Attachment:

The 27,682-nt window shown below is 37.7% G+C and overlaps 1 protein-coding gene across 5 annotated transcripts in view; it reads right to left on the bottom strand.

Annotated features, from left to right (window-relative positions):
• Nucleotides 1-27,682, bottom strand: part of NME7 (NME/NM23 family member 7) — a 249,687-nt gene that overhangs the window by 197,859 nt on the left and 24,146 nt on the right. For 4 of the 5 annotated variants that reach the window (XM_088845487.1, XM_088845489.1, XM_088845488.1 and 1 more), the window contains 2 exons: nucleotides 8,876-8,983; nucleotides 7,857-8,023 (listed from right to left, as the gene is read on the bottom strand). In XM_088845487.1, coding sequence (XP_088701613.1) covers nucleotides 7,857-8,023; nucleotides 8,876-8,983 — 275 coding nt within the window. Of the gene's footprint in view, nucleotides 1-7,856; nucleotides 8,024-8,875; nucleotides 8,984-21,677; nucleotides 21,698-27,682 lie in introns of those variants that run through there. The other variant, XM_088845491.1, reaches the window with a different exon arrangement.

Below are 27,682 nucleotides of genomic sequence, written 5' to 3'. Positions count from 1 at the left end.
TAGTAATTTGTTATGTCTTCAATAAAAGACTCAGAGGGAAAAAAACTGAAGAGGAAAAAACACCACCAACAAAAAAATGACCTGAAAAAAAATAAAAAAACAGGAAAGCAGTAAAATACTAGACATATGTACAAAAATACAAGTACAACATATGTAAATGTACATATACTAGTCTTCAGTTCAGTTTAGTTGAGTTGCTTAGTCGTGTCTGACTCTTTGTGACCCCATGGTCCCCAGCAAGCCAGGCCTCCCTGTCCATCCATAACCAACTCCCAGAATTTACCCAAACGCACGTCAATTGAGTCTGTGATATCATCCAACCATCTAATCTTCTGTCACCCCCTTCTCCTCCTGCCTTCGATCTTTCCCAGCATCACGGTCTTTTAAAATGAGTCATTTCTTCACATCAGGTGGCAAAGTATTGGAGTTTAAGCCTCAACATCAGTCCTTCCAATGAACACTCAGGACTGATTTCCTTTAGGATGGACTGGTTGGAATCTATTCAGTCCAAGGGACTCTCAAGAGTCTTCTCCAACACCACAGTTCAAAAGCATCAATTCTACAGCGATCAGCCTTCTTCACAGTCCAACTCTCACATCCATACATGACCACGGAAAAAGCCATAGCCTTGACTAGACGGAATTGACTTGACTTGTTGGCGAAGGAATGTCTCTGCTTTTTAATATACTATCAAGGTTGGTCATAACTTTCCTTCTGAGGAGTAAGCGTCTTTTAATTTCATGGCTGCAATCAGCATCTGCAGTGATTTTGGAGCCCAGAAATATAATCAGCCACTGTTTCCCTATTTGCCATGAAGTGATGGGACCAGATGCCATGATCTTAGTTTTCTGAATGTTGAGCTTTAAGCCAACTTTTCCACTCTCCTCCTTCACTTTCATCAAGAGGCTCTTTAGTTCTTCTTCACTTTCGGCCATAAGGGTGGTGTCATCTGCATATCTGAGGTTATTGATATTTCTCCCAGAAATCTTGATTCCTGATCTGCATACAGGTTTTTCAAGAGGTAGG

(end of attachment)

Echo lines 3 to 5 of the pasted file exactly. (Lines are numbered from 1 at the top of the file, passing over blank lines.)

• Nucleotides 1-27,682, bottom strand: part of NME7 (NME/NM23 family member 7) — a 249,687-nt gene that overhangs the window by 197,859 nt on the left and 24,146 nt on the right. For 4 of the 5 annotated variants that reach the window (XM_088845487.1, XM_088845489.1, XM_088845488.1 and 1 more), the window contains 2 exons: nucleotides 8,876-8,983; nucleotides 7,857-8,023 (listed from right to left, as the gene is read on the bottom strand). In XM_088845487.1, coding sequence (XP_088701613.1) covers nucleotides 7,857-8,023; nucleotides 8,876-8,983 — 275 coding nt within the window. Of the gene's footprint in view, nucleotides 1-7,856; nucleotides 8,024-8,875; nucleotides 8,984-21,677; nucleotides 21,698-27,682 lie in introns of those variants that run through there. The other variant, XM_088845491.1, reaches the window with a different exon arrangement.

Below are 27,682 nucleotides of genomic sequence, written 5' to 3'. Positions count from 1 at the left end.
TAGTAATTTGTTATGTCTTCAATAAAAGACTCAGAGGGAAAAAAACTGAAGAGGAAAAAACACCACCAACAAAAAAATGACCTGAAAAAAAATAAAAAAACAGGAAAGCAGTAAAATACTAGACATATGTACAAAAATACAAGTACAACATATGTAAATGTACATATACTAGTCTTCAGTTCAGTTTAGTTGAGTTGCTTAGTCGTGTCTGACTCTTTGTGACCCCATGGTCCCCAGCAAGCCAGGCCTCCCTGTCCATCCATAACCAACTCCCAGAATTTACCCAAACGCACGTCAATTGAGTCTGTGATATCATCCAACCATCTAATCTTCTGTCACCCCCTTCTCCTCCTGCCTTCGATCTTTCCCAGCATCACGGTCTTTTAAAATGAGTCATTTCTTCACATCAGGTGGCAAAGTATTGGAGTTTAAGCCTCAACATCAGTCCTTCCAATGAACACTCAGGACTGATTTCCTTTAGGATGGACTGGTTGGAATCTATTCAGTCCAAGGGACTCTCAAGAGTCTTCTCCAACACCACAGTTCAAAAGCATCAATTCTACAGCGATCAGCCTTCTTCACAGTCCAACTCTCACATCCATACATGACCACGGAAAAAGCCATAGCCTTGACTAGACGGAATTGACTTGACTTGTTGGCGAAGGAATGTCTCTGCTTTTTAATATACTATCAAGGTTGGTCATAACTTTCCTTCTGAGGAGTAAGCGTCTTTTAATTTCATGGCTGCAATCAGCATCTGCAGTGATTTTGGAGCCCAGAAATATAATCAGCCACTGTTTCCCTATTTGCCATGAAGTGATGGGACCAGATGCCATGATCTTAGTTTTCTGAATGTTGAGCTTTAAGCCAACTTTTCCACTCTCCTCCTTCACTTTCATCAAGAGGCTCTTTAGTTCTTCTTCACTTTCGGCCATAAGGGTGGTGTCATCTGCATATCTGAGGTTATTGATATTTCTCCCAGAAATCTTGATTCCTGATCTGCATACAGGTTTTTCAAGAGGTAGG